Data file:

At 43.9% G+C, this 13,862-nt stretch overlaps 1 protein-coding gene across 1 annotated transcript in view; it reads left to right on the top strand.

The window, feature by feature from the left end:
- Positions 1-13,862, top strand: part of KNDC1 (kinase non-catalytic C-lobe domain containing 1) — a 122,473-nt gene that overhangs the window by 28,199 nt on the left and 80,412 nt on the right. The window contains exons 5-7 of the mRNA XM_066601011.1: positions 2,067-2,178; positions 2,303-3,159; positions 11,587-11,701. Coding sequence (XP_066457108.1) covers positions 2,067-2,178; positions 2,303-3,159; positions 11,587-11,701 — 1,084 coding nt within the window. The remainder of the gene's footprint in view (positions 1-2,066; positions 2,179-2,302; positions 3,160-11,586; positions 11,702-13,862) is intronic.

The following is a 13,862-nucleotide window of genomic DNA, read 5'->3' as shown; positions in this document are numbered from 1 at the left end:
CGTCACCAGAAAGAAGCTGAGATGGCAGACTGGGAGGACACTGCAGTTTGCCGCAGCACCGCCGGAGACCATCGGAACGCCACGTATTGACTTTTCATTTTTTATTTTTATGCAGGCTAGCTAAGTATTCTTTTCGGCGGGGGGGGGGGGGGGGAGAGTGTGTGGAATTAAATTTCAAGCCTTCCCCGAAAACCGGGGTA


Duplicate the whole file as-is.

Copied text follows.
At 43.9% G+C, this 13,862-nt stretch overlaps 1 protein-coding gene across 1 annotated transcript in view; it reads left to right on the top strand.

The window, feature by feature from the left end:
- Positions 1-13,862, top strand: part of KNDC1 (kinase non-catalytic C-lobe domain containing 1) — a 122,473-nt gene that overhangs the window by 28,199 nt on the left and 80,412 nt on the right. The window contains exons 5-7 of the mRNA XM_066601011.1: positions 2,067-2,178; positions 2,303-3,159; positions 11,587-11,701. Coding sequence (XP_066457108.1) covers positions 2,067-2,178; positions 2,303-3,159; positions 11,587-11,701 — 1,084 coding nt within the window. The remainder of the gene's footprint in view (positions 1-2,066; positions 2,179-2,302; positions 3,160-11,586; positions 11,702-13,862) is intronic.

The following is a 13,862-nucleotide window of genomic DNA, read 5'->3' as shown; positions in this document are numbered from 1 at the left end:
CGTCACCAGAAAGAAGCTGAGATGGCAGACTGGGAGGACACTGCAGTTTGCCGCAGCACCGCCGGAGACCATCGGAACGCCACGTATTGACTTTTCATTTTTTATTTTTATGCAGGCTAGCTAAGTATTCTTTTCGGCGGGGGGGGGGGGGGGGAGAGTGTGTGGAATTAAATTTCAAGCCTTCCCCGAAAACCGGGGTA